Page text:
Diaspora and Unification: The Changing Landscape on the Korean Peninsula and a Diasporic Community's Response - With the Focus on Korean Americans in the Greater Houston Area
Street in Seoul at night with shop and restaurant signs alight


Diaspora studies
Korean Americans
Korean Americans in Houston
Reunification of Korean peninsula

How to Cite

Lee, A. J.-S., & Ryang, S. (2019). Diaspora and Unification: The Changing Landscape on the Korean Peninsula and a Diasporic Community’s Response - With the Focus on Korean Americans in the Greater Houston Area. Transnational Asia, 3(1). https://doi.org/10.25613/q1p7-vn42


To return to the unified state, which is the original form of the Korean nation—this is the mantra that one hears from many South Korean commentators, professionals, and lay people alike. The return to one Korea, the original form, in this view, is a return also to the normal and true state that reflects the ontological identity of the Korean nation, or so the historical discourse goes. Koreans, as President Moon Jae In stated in front of the 150,000 citizens of Pyongyang on his historic visit to North Korea in June 2018, have lived together for five thousand years and have lived apart, in partition, for seventy years, the assertion being that it is wrong that one nation be divided into two separate states and that, hence, we are required to right this wrong.

Emotions aside, the breadth of the range of discussions about the possibility of unification—or the lack thereof—currently evident in South Korea is truly remarkable. Public and academic discussions are filled with propositions concerning how to understand, approach, and attain national unification, reflecting the rapidly changing situation on the Korean peninsula that the world witnessed during 2018. Indeed, since the dawning of that year, the Korean peninsula has seen a series of unprecedented events, events that had been utterly unthinkable even as late as 2017. These have included, but are not limited to: the North’s positive response to the Pyeongchang Winter Olympic Games and the subsequent participation of a team representing the North, headed by dignitaries including Kim Jong Un’s sister Kim Yo-jeong; the historic North-South summit in Panmunjeom in April between Moon Jae-in and Kim Jong Un; the Singapore summit between US President Donald Trump and North Korean supreme leader Kim in June, and; the September visit of President Moon to Pyongyang, which included the unprecedented spectacle of a South Korean leader making a public speech to a jam-packed stadium. Along the way, there were many firsts: the first-ever visit by a sibling of a North Korean leader to the South; the first-ever simultaneous crossing of the DMZ by both leaders; the first-ever official visit by the current North Korean leader to South Korea, and; the first-ever meeting between a sitting US President and a North Korean head of state, etcetera. Behind lots of incredulous optics, the year 2018 demonstrated that that which had once been considered unmovable could in fact move, and that people who used to be enemies could become friends—or could they? This is the question in the minds of many in South Korea today.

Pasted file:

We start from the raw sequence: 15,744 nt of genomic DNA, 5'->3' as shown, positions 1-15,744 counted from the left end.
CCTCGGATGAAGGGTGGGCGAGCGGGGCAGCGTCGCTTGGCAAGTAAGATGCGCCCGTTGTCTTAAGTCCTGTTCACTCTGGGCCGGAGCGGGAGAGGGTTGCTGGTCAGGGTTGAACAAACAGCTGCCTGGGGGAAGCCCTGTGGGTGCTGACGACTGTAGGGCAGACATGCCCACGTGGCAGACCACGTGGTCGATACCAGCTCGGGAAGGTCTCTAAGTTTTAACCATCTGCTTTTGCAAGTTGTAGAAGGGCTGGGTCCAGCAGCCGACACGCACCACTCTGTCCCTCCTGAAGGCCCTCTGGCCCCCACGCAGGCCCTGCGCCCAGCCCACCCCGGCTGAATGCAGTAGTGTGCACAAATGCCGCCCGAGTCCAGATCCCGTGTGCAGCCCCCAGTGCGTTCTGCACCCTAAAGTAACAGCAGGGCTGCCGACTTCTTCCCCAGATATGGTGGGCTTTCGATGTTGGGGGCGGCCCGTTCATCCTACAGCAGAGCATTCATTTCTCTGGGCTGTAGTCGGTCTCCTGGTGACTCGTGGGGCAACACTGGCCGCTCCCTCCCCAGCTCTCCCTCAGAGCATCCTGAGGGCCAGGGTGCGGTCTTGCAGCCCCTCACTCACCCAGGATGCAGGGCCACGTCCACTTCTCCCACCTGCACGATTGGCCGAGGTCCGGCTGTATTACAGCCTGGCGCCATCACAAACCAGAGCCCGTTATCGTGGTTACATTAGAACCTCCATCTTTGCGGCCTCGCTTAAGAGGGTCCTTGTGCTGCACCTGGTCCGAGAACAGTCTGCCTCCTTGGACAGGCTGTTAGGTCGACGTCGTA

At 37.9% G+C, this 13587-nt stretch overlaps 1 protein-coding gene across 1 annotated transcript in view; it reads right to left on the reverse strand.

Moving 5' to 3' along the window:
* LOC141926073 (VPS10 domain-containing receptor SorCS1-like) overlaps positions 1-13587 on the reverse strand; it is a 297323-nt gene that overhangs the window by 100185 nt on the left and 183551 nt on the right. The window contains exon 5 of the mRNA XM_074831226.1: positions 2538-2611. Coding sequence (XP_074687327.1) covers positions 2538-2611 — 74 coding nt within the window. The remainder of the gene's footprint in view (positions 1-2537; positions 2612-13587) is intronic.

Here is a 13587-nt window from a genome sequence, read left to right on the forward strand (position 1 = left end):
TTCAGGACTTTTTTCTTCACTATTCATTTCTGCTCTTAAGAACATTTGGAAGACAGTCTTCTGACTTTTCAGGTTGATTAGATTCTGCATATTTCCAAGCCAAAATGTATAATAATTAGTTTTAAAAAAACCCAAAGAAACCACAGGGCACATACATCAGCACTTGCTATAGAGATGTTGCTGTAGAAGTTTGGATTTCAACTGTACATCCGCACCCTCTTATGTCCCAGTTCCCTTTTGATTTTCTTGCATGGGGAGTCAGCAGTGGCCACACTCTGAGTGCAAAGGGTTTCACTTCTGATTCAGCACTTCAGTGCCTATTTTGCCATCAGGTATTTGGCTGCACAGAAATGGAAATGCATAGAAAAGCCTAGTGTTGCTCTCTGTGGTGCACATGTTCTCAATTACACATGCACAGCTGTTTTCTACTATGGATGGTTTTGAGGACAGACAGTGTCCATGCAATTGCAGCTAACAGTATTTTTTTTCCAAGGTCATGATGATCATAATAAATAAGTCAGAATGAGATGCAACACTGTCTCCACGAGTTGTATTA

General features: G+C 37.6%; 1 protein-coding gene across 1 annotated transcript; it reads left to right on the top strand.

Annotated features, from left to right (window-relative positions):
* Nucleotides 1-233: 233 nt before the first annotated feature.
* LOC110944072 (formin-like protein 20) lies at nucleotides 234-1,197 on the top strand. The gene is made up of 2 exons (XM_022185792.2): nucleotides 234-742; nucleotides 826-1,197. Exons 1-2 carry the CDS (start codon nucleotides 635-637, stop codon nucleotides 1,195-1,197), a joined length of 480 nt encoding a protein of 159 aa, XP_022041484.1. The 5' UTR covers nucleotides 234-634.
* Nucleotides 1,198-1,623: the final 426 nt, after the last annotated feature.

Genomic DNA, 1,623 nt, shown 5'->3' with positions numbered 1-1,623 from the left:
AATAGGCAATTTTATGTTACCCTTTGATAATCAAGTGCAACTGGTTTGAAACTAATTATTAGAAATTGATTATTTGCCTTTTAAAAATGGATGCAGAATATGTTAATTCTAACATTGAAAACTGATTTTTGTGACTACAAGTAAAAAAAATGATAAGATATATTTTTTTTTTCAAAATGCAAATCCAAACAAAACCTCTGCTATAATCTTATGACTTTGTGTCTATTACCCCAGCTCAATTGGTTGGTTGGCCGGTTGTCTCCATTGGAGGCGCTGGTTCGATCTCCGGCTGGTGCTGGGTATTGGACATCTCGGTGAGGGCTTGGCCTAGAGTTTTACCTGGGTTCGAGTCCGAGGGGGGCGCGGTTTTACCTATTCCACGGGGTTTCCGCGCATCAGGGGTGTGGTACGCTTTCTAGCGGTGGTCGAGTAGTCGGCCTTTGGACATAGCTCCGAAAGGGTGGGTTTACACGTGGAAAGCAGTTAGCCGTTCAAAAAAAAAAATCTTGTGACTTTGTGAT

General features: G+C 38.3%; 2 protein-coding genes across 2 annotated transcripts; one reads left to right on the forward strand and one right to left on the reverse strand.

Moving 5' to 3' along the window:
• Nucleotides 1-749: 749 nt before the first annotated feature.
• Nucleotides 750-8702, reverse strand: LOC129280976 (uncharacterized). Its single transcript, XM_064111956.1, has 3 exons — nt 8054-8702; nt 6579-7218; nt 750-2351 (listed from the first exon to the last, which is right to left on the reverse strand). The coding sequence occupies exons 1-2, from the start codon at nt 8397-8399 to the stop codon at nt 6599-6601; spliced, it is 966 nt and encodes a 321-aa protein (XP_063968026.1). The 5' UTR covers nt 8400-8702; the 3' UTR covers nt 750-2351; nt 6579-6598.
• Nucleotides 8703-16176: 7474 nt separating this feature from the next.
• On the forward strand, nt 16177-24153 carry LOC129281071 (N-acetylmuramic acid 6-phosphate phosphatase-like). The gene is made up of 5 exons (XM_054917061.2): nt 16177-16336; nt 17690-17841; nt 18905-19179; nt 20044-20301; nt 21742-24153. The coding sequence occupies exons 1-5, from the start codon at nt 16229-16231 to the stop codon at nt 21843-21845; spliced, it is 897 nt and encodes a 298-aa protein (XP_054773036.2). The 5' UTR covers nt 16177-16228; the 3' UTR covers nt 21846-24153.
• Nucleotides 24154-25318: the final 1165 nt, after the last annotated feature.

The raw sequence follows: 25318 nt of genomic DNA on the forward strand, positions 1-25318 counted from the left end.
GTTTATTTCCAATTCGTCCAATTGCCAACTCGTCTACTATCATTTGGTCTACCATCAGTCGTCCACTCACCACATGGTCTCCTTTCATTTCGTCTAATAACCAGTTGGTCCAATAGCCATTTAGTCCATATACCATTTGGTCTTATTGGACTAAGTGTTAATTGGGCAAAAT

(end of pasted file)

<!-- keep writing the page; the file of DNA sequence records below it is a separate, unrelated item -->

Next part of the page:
In this article, we firstly try to assess the current discussion surrounding unification—both in terms of the concept itself and the pragmatism involved in its realization—in South Korea. We then move on to comment on overseas Korean communities and their response to the changing situation on the Korean peninsula, with the focus on Koreans in the greater Houston area of Texas. In order to achieve a more effective comparison, we make brief reference to the situation of Koreans in Japan, as this offers a reference point that will help us to better evaluate the Houston case. Through such endeavors, the authors intend to engage with the issues arising in the historical moment created by the intersection of the continuing Cold War in East Asia, diaspora, nationalism, and globalization, and evaluate the current temperature—both emotional and political—surrounding the possibility (or the lack thereof) of the unification of Korea.

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